A world religion that forcibly prevents a person from embracing another religion and compels a person to remain in a religion unwillingly is inconsistent. When Christians punished apostates and heretics, as they did for much of Christianity’s history, the Christian faith itself was divided. When Muslims insist, as many still do, that “once a person accepts Islam out of his free will he is not allowed to leave it,” Islam, too, at is at odds with itself.
If religion is to be embraced freely, that free choice must obtain throughout the religious life of a person, not just at its beginning.
Miroslav Volf, Flourishing : Why we need religion in a globalized world
A very beautiful analogy on the world as cosmos and the world as creation, a picture that made me smile and pounder in Miroslav Volf’s new book, Flourishing: Why we need religion in a globalized world.
Consider first the nature of the world. Christians, to stay with the example of my own faith, believe that God is the Creator: “I believe that God has made me and all the creatures,” wrote the Protestant reformer Martin Luther (1483–1546) in his Small Catechism. To claim that God made “all creatures” isn’t to dismiss on the authority of an ancient holy book the findings of modern physical cosmology and evolutionary biology; it is to relate to oneself and to the world in a certain way, as a gift, for instance, rather than merely as a particular form of matter and energy. Imagine an object you very much like, say, a well-designed and skillfully crafted fine leather wallet with a texture you can’t resist touching. Think of yourself, first, in a store examining it as you contemplate whether to purchase it and, second, holding it in your hands after receiving it as a gift from a lover to commemorate your first date. It is the same object, and yet it isn’t: the love between you and your lover is part of how you experience the object, enhancing your appreciation and enjoyment of it. The first is world as cosmos; the second is world as creation.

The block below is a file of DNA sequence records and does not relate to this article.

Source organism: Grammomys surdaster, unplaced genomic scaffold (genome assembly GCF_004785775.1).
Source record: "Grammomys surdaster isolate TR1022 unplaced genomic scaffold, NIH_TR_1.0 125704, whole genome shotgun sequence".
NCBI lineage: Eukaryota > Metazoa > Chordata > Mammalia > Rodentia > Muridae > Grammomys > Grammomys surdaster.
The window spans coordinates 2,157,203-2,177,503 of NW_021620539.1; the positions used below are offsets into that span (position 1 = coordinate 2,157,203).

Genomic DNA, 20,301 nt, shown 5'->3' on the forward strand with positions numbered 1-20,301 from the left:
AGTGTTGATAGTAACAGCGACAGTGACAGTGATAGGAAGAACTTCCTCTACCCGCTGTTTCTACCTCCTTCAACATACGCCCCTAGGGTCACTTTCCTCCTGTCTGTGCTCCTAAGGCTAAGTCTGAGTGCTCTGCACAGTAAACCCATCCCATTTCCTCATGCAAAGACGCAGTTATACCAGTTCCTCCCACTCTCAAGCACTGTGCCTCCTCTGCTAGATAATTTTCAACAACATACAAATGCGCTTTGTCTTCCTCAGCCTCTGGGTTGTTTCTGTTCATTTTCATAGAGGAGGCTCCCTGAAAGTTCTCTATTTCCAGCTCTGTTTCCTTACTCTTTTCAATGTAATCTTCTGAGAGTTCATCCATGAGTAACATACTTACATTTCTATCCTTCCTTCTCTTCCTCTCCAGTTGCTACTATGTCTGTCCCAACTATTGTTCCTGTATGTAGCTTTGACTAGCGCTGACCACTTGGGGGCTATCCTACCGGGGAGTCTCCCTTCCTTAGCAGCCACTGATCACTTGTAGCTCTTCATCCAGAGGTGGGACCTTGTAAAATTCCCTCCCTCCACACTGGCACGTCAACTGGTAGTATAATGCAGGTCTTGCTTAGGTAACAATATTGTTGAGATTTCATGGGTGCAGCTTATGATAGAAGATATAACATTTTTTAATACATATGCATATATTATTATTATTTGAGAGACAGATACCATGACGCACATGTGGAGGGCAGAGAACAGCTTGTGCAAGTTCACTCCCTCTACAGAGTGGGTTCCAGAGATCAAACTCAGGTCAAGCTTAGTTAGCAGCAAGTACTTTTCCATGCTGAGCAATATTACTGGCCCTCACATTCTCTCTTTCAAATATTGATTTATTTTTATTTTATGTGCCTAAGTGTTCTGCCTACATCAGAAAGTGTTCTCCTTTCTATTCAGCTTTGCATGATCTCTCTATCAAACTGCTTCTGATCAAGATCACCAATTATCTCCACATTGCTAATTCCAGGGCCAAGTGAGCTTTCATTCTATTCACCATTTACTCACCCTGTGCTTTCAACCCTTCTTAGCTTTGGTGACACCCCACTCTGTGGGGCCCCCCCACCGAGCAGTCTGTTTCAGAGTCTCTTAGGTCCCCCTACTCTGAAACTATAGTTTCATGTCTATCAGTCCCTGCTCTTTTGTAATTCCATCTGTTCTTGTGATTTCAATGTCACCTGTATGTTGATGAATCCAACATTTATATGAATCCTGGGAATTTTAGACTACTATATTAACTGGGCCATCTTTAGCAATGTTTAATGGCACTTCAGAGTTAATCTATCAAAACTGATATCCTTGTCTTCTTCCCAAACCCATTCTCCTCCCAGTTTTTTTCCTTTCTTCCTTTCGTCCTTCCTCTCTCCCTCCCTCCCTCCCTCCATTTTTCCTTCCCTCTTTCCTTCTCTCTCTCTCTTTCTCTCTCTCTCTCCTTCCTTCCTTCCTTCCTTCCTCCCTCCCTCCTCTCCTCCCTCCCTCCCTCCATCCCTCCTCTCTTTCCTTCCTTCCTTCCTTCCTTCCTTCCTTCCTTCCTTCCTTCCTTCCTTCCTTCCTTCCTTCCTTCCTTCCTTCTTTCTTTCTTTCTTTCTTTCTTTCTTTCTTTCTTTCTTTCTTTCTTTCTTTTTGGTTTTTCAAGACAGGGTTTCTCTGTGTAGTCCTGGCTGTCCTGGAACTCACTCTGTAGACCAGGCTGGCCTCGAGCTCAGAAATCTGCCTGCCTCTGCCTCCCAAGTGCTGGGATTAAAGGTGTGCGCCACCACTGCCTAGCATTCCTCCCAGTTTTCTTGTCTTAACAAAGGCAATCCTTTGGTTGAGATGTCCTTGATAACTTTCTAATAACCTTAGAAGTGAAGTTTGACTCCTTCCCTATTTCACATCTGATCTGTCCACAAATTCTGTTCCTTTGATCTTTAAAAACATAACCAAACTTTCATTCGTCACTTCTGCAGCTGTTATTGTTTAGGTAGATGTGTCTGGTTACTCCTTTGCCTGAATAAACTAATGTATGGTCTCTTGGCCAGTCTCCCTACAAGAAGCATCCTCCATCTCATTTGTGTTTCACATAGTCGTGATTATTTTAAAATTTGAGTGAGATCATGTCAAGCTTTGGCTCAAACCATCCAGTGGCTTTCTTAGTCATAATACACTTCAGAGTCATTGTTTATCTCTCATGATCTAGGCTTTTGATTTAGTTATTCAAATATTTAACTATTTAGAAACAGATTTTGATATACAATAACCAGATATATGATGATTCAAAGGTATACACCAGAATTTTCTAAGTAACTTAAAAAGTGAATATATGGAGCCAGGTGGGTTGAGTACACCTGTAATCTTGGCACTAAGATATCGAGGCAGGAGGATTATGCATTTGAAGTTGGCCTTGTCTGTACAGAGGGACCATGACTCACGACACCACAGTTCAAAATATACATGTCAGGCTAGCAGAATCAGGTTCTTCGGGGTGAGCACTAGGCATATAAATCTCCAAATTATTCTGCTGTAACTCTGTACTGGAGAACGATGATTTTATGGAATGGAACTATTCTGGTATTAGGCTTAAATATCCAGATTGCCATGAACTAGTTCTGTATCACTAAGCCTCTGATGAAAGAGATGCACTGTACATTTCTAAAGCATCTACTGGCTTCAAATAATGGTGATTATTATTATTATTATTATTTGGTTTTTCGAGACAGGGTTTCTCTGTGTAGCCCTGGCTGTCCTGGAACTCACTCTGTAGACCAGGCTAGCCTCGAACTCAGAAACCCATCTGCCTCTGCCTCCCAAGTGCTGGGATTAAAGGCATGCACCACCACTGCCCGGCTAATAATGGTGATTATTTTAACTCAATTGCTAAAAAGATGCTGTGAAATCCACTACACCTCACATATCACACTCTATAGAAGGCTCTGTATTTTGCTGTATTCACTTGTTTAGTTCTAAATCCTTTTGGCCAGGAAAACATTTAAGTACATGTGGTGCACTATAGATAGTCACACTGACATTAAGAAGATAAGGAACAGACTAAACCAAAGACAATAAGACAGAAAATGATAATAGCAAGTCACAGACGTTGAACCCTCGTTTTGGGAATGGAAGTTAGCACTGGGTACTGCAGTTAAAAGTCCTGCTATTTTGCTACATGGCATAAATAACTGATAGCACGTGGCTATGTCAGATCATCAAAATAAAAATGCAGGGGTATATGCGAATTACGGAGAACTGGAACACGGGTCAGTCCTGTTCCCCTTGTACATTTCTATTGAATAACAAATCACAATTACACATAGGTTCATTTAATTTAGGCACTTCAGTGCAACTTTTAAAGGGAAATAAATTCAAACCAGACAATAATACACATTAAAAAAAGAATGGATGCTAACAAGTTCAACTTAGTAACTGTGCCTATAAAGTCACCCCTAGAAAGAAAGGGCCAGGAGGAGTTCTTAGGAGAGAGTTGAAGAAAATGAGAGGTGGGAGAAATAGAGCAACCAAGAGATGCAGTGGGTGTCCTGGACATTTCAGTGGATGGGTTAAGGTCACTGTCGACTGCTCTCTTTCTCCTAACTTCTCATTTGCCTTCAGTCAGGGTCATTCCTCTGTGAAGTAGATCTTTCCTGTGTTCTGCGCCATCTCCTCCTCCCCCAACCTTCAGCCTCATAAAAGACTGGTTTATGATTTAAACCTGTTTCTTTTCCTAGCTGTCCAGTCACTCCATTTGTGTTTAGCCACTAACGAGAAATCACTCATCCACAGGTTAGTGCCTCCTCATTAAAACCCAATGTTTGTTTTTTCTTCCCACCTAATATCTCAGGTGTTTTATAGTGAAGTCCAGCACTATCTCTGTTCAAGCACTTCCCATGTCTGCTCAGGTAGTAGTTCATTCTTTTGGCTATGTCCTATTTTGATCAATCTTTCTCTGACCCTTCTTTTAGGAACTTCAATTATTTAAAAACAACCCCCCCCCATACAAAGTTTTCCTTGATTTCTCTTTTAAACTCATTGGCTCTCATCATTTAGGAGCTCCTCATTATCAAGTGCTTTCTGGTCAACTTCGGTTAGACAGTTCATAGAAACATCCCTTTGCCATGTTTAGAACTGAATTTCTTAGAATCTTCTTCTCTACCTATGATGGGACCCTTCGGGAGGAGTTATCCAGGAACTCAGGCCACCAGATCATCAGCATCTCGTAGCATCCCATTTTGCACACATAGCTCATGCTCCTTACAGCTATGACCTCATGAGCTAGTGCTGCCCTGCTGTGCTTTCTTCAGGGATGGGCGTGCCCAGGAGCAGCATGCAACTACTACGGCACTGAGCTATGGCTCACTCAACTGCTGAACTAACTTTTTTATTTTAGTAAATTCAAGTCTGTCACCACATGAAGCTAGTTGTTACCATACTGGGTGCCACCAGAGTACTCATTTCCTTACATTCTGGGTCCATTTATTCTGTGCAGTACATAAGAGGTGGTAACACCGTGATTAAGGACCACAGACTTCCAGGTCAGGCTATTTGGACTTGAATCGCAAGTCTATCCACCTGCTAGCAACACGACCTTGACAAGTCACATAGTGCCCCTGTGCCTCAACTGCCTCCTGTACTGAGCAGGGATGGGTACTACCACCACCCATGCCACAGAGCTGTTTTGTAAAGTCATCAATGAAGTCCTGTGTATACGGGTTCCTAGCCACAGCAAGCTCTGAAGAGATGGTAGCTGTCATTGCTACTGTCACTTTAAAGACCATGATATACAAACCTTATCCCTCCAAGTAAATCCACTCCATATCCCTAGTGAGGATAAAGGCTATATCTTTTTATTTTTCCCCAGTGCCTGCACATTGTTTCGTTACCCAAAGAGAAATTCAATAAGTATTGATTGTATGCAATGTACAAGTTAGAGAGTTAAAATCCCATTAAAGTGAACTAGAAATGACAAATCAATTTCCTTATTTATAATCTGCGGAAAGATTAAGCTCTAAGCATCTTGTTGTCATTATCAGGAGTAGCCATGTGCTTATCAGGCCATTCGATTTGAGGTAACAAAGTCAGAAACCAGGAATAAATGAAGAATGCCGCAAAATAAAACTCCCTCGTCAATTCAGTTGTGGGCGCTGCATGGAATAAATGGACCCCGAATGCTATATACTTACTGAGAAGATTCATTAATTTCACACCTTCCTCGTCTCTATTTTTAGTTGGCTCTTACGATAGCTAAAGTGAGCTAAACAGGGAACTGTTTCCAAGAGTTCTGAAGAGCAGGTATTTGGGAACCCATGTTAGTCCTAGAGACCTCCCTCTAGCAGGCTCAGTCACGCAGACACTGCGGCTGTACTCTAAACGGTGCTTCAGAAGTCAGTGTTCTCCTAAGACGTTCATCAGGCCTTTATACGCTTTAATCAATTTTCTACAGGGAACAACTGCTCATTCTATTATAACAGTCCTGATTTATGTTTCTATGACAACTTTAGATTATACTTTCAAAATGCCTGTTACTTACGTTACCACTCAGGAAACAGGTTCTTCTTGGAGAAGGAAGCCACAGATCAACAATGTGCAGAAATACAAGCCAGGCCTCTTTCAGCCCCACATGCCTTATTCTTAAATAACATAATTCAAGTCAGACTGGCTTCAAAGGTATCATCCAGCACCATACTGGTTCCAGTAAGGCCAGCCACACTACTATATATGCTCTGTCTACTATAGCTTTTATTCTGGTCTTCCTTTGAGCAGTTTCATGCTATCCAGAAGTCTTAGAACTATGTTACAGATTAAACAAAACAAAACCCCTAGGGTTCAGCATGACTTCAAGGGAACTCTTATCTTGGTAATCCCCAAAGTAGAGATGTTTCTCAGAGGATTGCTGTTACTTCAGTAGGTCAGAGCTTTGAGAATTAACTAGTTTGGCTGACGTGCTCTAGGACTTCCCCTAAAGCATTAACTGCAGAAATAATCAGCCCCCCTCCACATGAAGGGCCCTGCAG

Miroslav Volf, Flourishing: Why we need religion in a globalized world